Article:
West Law Report

UKPABI v DPP

Posted in standard of proof, Westlaw Reports by mrkooenglish on May 2, 2008

Last updated: 8:21 PM BST 30/04/2008
Divisional Court

Hooper LJ, Maddison J

April 18, 2008

Assault on constables – Standard of proof – Statements in open court – Impression that incorrect standard of proof applied

FACTS

The appellant (U) appealed by way of case stated against a decision of a magistrates’ court to convict him for two offences of assaulting a police officer in the execution of his duty, contrary to the Police Act 1996 s. 89. Two police officers had been called to an address where the occupant said that she had been assaulted by U.

The officers found U and asked him to move, but he refused to do so. It was alleged that U then spat, swore and struck out at the officers before getting one of them in a headlock and punching him in the chest. U denied that he had sworn or thrown punches, but conceded that if he had moved when requested the situation would not have escalated.

The magistrates found U guilty of the offences charged. In giving reasons, the magistrates stated that a struggle had ensued and U had acted in such a way as to escalate the incident. They stated that they were not exactly sure what happened next, but that they tended to believe the officers’ evidence and account of events. The questions posed for the consideration of the court were whether the magistrates adopted the correct standard of proof, and whether the correct standard was adopted properly in their consideration of the case.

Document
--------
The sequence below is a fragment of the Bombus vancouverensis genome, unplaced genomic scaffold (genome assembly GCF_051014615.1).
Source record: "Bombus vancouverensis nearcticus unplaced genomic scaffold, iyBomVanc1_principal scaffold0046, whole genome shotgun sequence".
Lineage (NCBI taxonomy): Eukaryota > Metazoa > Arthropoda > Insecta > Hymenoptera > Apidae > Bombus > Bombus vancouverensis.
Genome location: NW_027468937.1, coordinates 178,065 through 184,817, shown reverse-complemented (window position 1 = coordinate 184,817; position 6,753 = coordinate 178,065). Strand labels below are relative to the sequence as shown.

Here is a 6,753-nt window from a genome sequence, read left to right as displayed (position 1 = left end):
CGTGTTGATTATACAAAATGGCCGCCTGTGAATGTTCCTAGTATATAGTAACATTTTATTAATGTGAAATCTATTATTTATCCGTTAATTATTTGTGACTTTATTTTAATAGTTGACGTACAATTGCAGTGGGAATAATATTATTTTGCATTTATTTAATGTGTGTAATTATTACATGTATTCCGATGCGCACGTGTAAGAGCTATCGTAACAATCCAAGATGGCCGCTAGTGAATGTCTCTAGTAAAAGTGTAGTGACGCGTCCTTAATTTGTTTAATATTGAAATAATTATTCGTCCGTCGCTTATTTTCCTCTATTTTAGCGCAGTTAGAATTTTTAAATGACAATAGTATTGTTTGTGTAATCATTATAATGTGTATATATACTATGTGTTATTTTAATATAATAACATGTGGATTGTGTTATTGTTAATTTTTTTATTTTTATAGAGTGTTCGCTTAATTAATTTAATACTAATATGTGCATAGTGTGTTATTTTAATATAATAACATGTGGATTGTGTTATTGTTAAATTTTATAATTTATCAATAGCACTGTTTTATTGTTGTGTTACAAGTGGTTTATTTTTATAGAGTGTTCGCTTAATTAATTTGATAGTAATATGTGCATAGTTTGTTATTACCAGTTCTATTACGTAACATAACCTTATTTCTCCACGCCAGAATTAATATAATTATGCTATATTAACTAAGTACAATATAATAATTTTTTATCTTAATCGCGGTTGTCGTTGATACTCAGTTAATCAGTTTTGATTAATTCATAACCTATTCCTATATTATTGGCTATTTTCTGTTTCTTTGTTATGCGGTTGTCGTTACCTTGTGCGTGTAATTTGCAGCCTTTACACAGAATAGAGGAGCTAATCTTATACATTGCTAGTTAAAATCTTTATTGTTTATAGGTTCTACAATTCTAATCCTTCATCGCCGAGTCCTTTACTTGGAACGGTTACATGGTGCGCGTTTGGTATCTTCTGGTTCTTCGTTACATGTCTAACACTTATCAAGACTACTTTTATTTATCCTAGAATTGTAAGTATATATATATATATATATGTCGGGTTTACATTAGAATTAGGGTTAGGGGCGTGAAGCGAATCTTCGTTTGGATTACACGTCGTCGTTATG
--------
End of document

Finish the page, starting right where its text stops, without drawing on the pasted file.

ISSUE

Whether the magistrates adopted the correct standard of proof, and whether the correct standard was adopted properly in their consideration of the case.

HELD (appeal allowed)

There was no reason to believe that the magistrates, in fact, applied the incorrect standard or burden of proof, but they did give the impression by their statements in open court that they had not applied the correct criminal standard of proof, Evans (Darren Michael) v DPP [2001] EWHC Admin 369, Times, July 9, 2001 applied, R (on the application of McCubbin) v DPP [2004] EWHC 2504 (Admin) distinguished. That conclusion could be reached on the basis of the magistrates’ words, “tended to believe the officers”, and on the basis that the magistrates said they were not sure what happened after U refused to move and were, therefore, saying that they were not sure what happened at the point at which the violence had allegedly occurred.

Nikolas Clarke (Pollecoff Solicitors) for the appellant. Patricia Lees (instructed by Director of Public Prosecutions) for the respondent.

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